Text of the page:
Playing sport at uni a smart career move
Jan 16, 2015 by Sport Sport
Article from the Sydney Morning Herald, January 15, 2015 by Frank Walker
On a roll: The Sydney University Thundergrads compete in a roller derby league. Photo: Leonie Bunch
The skills students learn when joining a campus roller derby league, quidditch or an underwater hockey team might differ from those needed to play polo or be part of a circus troupe. But every campus-based sport, from genteel billiards to the rigours of ultimate frisbee, comes with fringe benefits.
"Sport is far more than fitness and competition," says Scott Nicholson, sport development co-ordinator at the University of NSW. "You also learn teamwork, self-confidence, new physical skills and the thrill of giving a go to something you haven't tried before.
"Employers are looking for graduates who demonstrate they enjoy working in a team and are prepared to take on new challenges. They look at their sport activity, as well as their academic achievements."
Exercise is crucial to keeping the brain healthy and joining teams usually sees an immediate lift in your social life – even if it means having a broomstick wedged between your legs when you are meeting people.
If you have enrolled at the University of Western Sydney, UNSW, Australian National University, Macquarie University, University of Sydney, University of Technology, Sydney, or University of Wollongong, you will quickly spot the students who play quidditch.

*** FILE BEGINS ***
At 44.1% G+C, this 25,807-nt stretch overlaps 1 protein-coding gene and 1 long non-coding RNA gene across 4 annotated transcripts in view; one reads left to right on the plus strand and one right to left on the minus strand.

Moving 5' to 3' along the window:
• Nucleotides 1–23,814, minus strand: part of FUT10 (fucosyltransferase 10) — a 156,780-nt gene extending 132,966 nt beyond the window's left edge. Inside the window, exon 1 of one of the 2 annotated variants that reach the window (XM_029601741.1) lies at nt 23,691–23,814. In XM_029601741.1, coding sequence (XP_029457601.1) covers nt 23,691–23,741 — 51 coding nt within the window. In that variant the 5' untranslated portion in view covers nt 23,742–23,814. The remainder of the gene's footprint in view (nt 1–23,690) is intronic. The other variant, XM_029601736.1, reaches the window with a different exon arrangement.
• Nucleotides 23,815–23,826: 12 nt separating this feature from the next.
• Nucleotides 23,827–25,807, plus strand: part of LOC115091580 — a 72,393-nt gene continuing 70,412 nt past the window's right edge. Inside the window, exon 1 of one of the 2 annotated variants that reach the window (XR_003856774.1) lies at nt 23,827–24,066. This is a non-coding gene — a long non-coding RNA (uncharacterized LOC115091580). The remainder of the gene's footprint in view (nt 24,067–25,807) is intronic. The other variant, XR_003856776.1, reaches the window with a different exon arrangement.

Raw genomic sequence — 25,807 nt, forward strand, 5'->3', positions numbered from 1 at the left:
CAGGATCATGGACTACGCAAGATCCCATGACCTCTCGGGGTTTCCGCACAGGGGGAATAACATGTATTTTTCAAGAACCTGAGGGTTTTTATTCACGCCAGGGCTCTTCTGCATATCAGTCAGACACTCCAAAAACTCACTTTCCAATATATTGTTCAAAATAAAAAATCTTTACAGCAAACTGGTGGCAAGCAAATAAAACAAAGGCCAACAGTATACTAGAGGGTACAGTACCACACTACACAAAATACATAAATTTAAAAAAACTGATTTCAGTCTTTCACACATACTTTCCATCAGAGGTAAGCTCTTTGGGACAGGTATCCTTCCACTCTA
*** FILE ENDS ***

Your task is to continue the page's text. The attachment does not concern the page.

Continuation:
Students who excel at chasing a snitch, dodging bludgers and other Harry Potter-style manoeuvres might one day be picked for the Australian national team, known as The Drop Bears. It came second at the 2014 International Quidditch Association games in Canada – Team USA won – and has five UNSW players in the side.
Quidditch is a hybrid of European handball, dodgeball, gridiron, rugby and Oztag, and its rule book runs to 170 pages, but Holly Shuttleworth, a biology student at UNSW, says you do not need to know the difference between a death eater and a basilisk to take up the game.
"People join who've never read the Harry Potter books or seen the films," she says. "They see us playing this crazy game and wonder what it is and they get the hang of it pretty quickly. It's heaps of fun and great exercise."
If fire twirling and high-wire acts are more your style, several universities host student circus clubs.
Most NSW universities also have gyms, yoga rooms, martial arts teams, extensive sports fields and host traditional sports such as swimming, cricket, rugby, netball, water polo, tennis and basketball. Dance, parkour, Zumba, Oztag, boxercise, indoor soccer, badminton and table-tennis also have enthusiasts on campus. Bubble soccer is on the rise, too, and if you can keep score while laughing, you're doing really well.
As with quidditch, ultimate frisbee is a fast-growing team sport. Ryan Davey, a PhD student at the University of Newcastle, says about 50 students play it at Newcastle, "but some unis have hundreds".
"It's the biggest sport at the University Games and is played at an international level where it's really competitive," he says.
Underwater rugby sounds lethal, but oceanography PhD student Nicola Maher insists it is a safe sport. "Yes, you can tackle under water, but as soon as they drop the ball, you have to let go," she says. "We play in a dive pool that's four metres deep or so. Tactics and teamwork are most important, as you have to pick your moment to duck dive and swim with the ball."